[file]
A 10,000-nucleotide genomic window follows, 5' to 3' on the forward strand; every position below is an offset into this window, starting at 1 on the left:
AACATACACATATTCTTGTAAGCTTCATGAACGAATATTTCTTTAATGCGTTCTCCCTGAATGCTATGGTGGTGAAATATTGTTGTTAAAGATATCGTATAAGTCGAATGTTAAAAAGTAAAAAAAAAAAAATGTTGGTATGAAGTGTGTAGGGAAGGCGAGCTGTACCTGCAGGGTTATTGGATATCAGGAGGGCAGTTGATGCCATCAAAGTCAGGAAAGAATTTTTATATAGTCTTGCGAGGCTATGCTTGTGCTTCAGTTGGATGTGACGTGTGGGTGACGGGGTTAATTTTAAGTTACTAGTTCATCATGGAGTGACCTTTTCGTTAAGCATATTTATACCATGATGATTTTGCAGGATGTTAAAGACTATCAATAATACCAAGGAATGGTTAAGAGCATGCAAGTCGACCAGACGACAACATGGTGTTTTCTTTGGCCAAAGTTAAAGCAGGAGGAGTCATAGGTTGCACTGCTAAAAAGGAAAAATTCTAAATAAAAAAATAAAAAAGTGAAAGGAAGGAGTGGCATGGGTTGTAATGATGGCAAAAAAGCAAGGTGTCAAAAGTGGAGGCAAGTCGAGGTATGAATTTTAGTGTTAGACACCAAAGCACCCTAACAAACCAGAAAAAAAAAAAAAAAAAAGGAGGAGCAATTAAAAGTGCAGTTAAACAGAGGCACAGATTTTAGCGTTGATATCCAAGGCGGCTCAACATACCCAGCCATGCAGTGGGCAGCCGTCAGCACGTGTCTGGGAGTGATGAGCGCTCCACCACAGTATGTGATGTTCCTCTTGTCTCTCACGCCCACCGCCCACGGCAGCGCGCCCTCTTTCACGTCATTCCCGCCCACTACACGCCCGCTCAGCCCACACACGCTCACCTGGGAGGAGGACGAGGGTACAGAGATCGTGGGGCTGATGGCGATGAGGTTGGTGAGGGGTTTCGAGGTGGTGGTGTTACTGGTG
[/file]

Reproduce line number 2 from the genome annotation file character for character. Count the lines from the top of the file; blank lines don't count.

AACATACACATATTCTTGTAAGCTTCATGAACGAATATTTCTTTAATGCGTTCTCCCTGAATGCTATGGTGGTGAAATATTGTTGTTAAAGATATCGTATAAGTCGAATGTTAAAAAGTAAAAAAAAAAAAATGTTGGTATGAAGTGTGTAGGGAAGGCGAGCTGTACCTGCAGGGTTATTGGATATCAGGAGGGCAGTTGATGCCATCAAAGTCAGGAAAGAATTTTTATATAGTCTTGCGAGGCTATGCTTGTGCTTCAGTTGGATGTGACGTGTGGGTGACGGGGTTAATTTTAAGTTACTAGTTCATCATGGAGTGACCTTTTCGTTAAGCATATTTATACCATGATGATTTTGCAGGATGTTAAAGACTATCAATAATACCAAGGAATGGTTAAGAGCATGCAAGTCGACCAGACGACAACATGGTGTTTTCTTTGGCCAAAGTTAAAGCAGGAGGAGTCATAGGTTGCACTGCTAAAAAGGAAAAATTCTAAATAAAAAAATAAAAAAGTGAAAGGAAGGAGTGGCATGGGTTGTAATGATGGCAAAAAAGCAAGGTGTCAAAAGTGGAGGCAAGTCGAGGTATGAATTTTAGTGTTAGACACCAAAGCACCCTAACAAACCAGAAAAAAAAAAAAAAAAAAGGAGGAGCAATTAAAAGTGCAGTTAAACAGAGGCACAGATTTTAGCGTTGATATCCAAGGCGGCTCAACATACCCAGCCATGCAGTGGGCAGCCGTCAGCACGTGTCTGGGAGTGATGAGCGCTCCACCACAGTATGTGATGTTCCTCTTGTCTCTCACGCCCACCGCCCACGGCAGCGCGCCCTCTTTCACGTCATTCCCGCCCACTACACGCCCGCTCAGCCCACACACGCTCACCTGGGAGGAGGACGAGGGTACAGAGATCGTGGGGCTGATGGCGATGAGGTTGGTGAGGGGTTTCGAGGTGGTGGTGTTACTGGTG